It is however most likely that after she sank The White Star Line was in too much debt to do the same to Olympic and as I mentioned before they probably did not want her to look exactly like two ships that had sank. And as I mentioned with the money issue both of the big companies were driven almost entirely broke by WWI that is why Cunard and The White Star Line merged even though Cunard came out on top so to speak the wouldn't have been able to without the merge. The merge enabled Cunard to finish building The Queen Mary which would have sat as an empty hull till they got themoney to finish building her.
 

Remco Hillen

Member
Jan 6, 2001
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Hi all,

Another point, I thought that in case of an emergency on a Olympic class vessel(before the Titanic disaster)the boats had to be filled on A-deck.
As you know, this caused some confusion on Titanic when she was sinking, people didn't know where to board the lifeboat, A-deck or the Boat deck.

I thought White Star actually gave such an answer when being asked why Olympic didn't get the enclosed promenade after the first refit?

On Britannic this was not a problem after the Titanic disaster, as the boats were filled in there 'stations' underneath the huge new Gantry davits.

Regards,
Remco
 
J

Jake Angus

Guest
Was there a solid barrier between the open and enclosed portions of Titanic's A Deck promenade? Thick doors w/windows or something? Or was it just open to the sea so the enclosed promenade would have the benefit of ventilation?
 
B

Brian R Peterson

Guest
Hi Jake!

The Titanic featured a solid steel barrier much like a bulkhead at A-Deck forward, it was shaped like a gull wing and had a plain steel door. While there was no window in the door itself, a square window was installed adjacent to the door.

Best Regards,

Brian
 
B

Brian R Peterson

Guest
Hi Jake!

Here is a watercolor pencil drawing I did of the Forward A Deck bulkhead on Titanic.

77967.jpg


Best Regards,

Brian
 
J

Jake Angus

Guest
Brian, beautiful!
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Was there a door/bulkhead similar to that at the aft end?
 
B

Brian R Peterson

Guest
Hi Jake!

Thanks
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No the aft end of the A Deck Promenade was open.

Best Regards,

Brian
 

Remco Hillen

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Jan 6, 2001
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Hello Brian,

Your image looks more like a flipped and digitally altered image from Cameron's Titanic Explorer to me...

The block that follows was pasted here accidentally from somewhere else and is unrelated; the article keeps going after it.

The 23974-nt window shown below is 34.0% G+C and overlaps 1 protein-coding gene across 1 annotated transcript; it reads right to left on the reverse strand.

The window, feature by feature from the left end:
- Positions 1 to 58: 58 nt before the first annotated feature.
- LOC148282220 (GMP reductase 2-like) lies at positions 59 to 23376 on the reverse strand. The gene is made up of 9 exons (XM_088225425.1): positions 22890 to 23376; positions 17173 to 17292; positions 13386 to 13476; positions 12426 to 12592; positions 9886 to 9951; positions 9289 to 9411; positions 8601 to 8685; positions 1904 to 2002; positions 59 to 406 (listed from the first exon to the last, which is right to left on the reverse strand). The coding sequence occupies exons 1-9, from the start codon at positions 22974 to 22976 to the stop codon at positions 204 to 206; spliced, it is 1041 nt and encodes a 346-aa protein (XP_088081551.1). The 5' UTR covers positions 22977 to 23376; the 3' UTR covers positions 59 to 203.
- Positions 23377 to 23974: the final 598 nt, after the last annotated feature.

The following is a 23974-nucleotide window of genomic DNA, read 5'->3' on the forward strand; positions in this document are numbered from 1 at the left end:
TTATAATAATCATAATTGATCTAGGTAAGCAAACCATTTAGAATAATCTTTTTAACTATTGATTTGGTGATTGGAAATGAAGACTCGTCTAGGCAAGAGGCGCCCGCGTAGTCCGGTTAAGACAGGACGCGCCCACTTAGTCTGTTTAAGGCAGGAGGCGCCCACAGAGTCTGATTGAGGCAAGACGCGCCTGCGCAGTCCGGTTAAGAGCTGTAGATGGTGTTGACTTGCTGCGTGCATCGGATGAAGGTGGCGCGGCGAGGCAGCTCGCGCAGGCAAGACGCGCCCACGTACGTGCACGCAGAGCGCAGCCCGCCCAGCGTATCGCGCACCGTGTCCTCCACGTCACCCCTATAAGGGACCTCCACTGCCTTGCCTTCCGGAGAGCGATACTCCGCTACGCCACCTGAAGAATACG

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Regards,
Remco
 
B

Brian R Peterson

Guest
Hi Remco!

I can assure you while the watercolor rendering I made was inspired by Titanic Explorer, it is not a flipped digitally altered image. I depicted the port side bulkhead to make the image more unique.

Best Regards,

Brian
 
Dec 7, 2000
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Brian,

Photoshop is excellent for these type of things. Here's a watercolor that I did of this same area, only I painted this in black and white. I can assure you that I only based it on the Beken photo, but the painting is mine, original.

78010.jpg


Daniel.
 
J

Jake Angus

Guest
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When someone 'puts me down', Brian, I always consider the source!!!!!!!!!!!
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Philip Hind

Editor
Staff member
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Brian, amusing though your fanciful deceptions may be you are skirting close to the edge of legality. Since it is me and not you that will suffer most from any action brought as a result of copyright infringement on this site I must ask you to desist from further image uploading. You may of course host your own images and place links to them on your posts.
 
Dec 7, 2000
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Brian,

I'm sorry if I offended you, but you are known to play with photoshop and you do some wonderful things when deceiving our eyes. This is fine, and you often admit to just joking around, but I honestly did not appreciate when you claim that picture to be your own original work, when it is quite clearly not. I don't know why photoshop's "watercolor" feature looks so unrealistic, and if anyone has ever used watercolors, they know that's not what the image looks like when finished. As I said, you're quite skilled with photoshop, but it's only fair that you credit the image to its original source.

Most of us on ET have Cameron's explorer, and are certainly familiar with the tour.

Best Regards,

Daniel.